|By Julie Wernau, Chicago
TribuneMcClatchy-Tribune Regional News
Oct. 20, 2009--Hyatt Hotels Corp. announced Monday that the shares it expects to sell to the general public will be priced at $23 to $26. The announcement comes just days after the Pritzker family, which controls the chain, aired its infighting in documents filed with the Securities and Exchange Commission.
"Disputes among Pritzker family members ... may arise or continue in the future," Hyatt warned in a revised initial public offering document that has not yet received SEC approval. "If such disputes occur, they may result in significant distractions to our management, disrupt our business, have a negative effect on the trading price of our Class A common stock and/or generate negative publicity."
The filings also point to a disagreement over Penny Pritzker's role on the board as an "independent" director who in the original prospectus could veto the amount of stock family members could sell. Family members may now sell up to 25 percent of their Hyatt shares each year, up from 20 percent, although the prospectus warns that if family members choose to sell quickly, such sales could negatively affect the stock price. Penny Pritzker could not be reached for comment.
How will such disclosures affect the appetite for Hyatt Hotel stock?
"Somehow the market will bake that reality into the price," said Craig Aronoff, co-founder and principal of the Family Business Consulting Group, which works with family-owned companies confronted with generational transitions. "Some investors might be less prone to invest in that stock because of those particular circumstances. Others would say it's a powerful brand name and we would like to have some of the family involved in the enterprise."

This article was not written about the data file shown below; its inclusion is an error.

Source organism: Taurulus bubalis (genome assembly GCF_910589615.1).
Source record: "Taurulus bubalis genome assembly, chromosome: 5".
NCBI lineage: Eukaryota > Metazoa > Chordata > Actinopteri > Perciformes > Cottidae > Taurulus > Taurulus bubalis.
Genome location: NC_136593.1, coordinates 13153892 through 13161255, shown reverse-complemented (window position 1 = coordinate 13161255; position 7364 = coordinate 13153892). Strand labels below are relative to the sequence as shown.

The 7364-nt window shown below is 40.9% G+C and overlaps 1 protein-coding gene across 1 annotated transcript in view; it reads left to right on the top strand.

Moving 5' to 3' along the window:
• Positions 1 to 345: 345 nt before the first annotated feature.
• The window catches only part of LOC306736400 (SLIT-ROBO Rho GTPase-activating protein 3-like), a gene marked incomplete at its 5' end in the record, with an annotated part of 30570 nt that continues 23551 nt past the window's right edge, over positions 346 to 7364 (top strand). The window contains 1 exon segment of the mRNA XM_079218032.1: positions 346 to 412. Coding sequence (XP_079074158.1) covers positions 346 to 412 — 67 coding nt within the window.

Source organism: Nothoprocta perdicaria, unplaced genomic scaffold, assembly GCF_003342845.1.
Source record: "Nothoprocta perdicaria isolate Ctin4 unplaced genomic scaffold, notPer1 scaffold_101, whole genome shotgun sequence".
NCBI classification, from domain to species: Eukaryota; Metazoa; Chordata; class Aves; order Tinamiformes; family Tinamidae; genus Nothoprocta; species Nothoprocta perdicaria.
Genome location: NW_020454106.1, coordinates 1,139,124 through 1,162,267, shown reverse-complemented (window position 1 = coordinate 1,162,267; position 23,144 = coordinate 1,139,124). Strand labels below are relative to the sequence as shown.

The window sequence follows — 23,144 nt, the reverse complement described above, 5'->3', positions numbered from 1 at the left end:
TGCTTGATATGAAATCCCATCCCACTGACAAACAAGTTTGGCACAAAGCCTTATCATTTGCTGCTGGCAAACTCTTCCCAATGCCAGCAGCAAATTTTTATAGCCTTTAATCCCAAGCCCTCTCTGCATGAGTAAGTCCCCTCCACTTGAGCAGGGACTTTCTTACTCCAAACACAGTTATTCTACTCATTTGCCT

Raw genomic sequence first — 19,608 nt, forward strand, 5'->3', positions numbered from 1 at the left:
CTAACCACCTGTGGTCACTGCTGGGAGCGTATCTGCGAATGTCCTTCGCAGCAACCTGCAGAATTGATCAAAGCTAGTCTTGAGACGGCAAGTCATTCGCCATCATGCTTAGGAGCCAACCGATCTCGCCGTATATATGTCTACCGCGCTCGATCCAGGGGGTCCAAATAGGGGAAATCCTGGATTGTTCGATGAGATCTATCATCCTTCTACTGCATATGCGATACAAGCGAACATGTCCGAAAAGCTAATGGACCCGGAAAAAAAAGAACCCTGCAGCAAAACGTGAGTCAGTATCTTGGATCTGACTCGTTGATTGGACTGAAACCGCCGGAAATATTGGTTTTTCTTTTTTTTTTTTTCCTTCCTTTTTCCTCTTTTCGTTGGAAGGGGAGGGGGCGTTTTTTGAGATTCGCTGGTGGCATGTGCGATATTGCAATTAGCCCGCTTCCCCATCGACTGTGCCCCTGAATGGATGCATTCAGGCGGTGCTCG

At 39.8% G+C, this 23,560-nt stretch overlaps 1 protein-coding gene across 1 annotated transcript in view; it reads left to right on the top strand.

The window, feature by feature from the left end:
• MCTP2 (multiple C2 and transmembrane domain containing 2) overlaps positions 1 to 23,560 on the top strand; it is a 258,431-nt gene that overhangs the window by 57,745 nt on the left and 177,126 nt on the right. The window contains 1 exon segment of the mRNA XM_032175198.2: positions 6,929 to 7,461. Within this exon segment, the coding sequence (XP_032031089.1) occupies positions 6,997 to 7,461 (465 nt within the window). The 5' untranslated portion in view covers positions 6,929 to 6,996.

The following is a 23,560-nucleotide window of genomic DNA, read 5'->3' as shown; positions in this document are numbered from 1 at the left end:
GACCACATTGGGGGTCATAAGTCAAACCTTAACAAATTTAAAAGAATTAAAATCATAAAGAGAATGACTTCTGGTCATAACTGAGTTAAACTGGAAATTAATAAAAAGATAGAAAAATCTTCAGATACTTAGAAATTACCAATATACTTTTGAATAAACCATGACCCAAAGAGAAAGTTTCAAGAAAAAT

Joe Astrachan, executive director of the Cox Family Enterprise Center at Kennesaw State University, said most investors are looking well beyond the present. He said that though a family's disputes may make for interesting reading, they probably will have little to no effect on investors.
"They're airing on the side of transparency, which is always good for an investment," he said.
Since Hyatt's founder, Jay Pritzker, died in 1999, and his son Thomas was named as his direct successor, the family's 11 heirs, their spouses and their children have been fighting over how the family's assets are divvied up. The family controls more than 100 businesses, and since 2005 has chosen to settle disputes through an arbitrator.
The infighting, in part, led to the decision to sell Hyatt stock.
"Investors would obviously be concerned if they thought the Pritzker family could dump a material amount of stock, since stock prices are based on supply and demand and significant stock dumping could drive down prices," said John Arabia, a senior lodging analyst at Green Street Advisors, an independent research, trading and consulting firm. "It doesn't appear to be a real material risk," Arabia said. "But it's something to watch for."
Thomas Pritzker said he couldn't comment, citing the quiet period before a company goes public.
A Hyatt spokeswoman also declined to comment. Other Pritzker family members declined or could not be reached to comment for this report.
Even a revised history of the company is contained in a recent filing. The original prospectus credited Jay Pritzker with building Hyatt. But a recent revision added that his brother Donald and the "Pritzker family business interests" played key roles in the company's growth.
The offering is structured so the Pritzker family would own 80 percent of Hyatt's Class B common stock, each share of which has 10 times the voting power of each Class A common share.
The company's initial public offering of 38 million Class A shares would raise between $874 million and $988 million.
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